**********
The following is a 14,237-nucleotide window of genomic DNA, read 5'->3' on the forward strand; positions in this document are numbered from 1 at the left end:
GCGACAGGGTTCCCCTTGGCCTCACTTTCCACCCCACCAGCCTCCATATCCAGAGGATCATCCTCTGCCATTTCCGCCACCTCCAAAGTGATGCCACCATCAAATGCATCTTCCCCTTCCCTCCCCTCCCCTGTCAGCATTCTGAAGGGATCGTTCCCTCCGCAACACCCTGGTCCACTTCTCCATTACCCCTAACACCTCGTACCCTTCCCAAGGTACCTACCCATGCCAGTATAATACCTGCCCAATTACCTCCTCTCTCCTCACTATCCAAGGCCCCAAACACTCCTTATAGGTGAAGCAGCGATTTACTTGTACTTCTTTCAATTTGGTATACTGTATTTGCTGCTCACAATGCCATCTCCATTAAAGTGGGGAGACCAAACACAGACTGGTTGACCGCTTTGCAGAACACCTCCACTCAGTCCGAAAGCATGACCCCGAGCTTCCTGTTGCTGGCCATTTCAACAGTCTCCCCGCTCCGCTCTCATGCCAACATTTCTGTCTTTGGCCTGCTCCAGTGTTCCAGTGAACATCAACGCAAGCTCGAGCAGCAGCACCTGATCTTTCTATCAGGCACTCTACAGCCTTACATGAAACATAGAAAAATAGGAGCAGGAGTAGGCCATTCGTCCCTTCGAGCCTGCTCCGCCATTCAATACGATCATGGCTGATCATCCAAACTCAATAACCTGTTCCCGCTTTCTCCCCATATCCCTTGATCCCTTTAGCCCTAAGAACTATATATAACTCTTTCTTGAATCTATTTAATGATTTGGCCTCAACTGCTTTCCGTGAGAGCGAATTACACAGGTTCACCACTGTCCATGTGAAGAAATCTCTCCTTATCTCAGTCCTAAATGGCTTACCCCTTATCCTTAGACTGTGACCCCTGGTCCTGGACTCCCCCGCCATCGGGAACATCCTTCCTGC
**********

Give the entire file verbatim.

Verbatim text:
The following is a 14,237-nucleotide window of genomic DNA, read 5'->3' on the forward strand; positions in this document are numbered from 1 at the left end:
GCGACAGGGTTCCCCTTGGCCTCACTTTCCACCCCACCAGCCTCCATATCCAGAGGATCATCCTCTGCCATTTCCGCCACCTCCAAAGTGATGCCACCATCAAATGCATCTTCCCCTTCCCTCCCCTCCCCTGTCAGCATTCTGAAGGGATCGTTCCCTCCGCAACACCCTGGTCCACTTCTCCATTACCCCTAACACCTCGTACCCTTCCCAAGGTACCTACCCATGCCAGTATAATACCTGCCCAATTACCTCCTCTCTCCTCACTATCCAAGGCCCCAAACACTCCTTATAGGTGAAGCAGCGATTTACTTGTACTTCTTTCAATTTGGTATACTGTATTTGCTGCTCACAATGCCATCTCCATTAAAGTGGGGAGACCAAACACAGACTGGTTGACCGCTTTGCAGAACACCTCCACTCAGTCCGAAAGCATGACCCCGAGCTTCCTGTTGCTGGCCATTTCAACAGTCTCCCCGCTCCGCTCTCATGCCAACATTTCTGTCTTTGGCCTGCTCCAGTGTTCCAGTGAACATCAACGCAAGCTCGAGCAGCAGCACCTGATCTTTCTATCAGGCACTCTACAGCCTTACATGAAACATAGAAAAATAGGAGCAGGAGTAGGCCATTCGTCCCTTCGAGCCTGCTCCGCCATTCAATACGATCATGGCTGATCATCCAAACTCAATAACCTGTTCCCGCTTTCTCCCCATATCCCTTGATCCCTTTAGCCCTAAGAACTATATATAACTCTTTCTTGAATCTATTTAATGATTTGGCCTCAACTGCTTTCCGTGAGAGCGAATTACACAGGTTCACCACTGTCCATGTGAAGAAATCTCTCCTTATCTCAGTCCTAAATGGCTTACCCCTTATCCTTAGACTGTGACCCCTGGTCCTGGACTCCCCCGCCATCGGGAACATCCTTCCTGC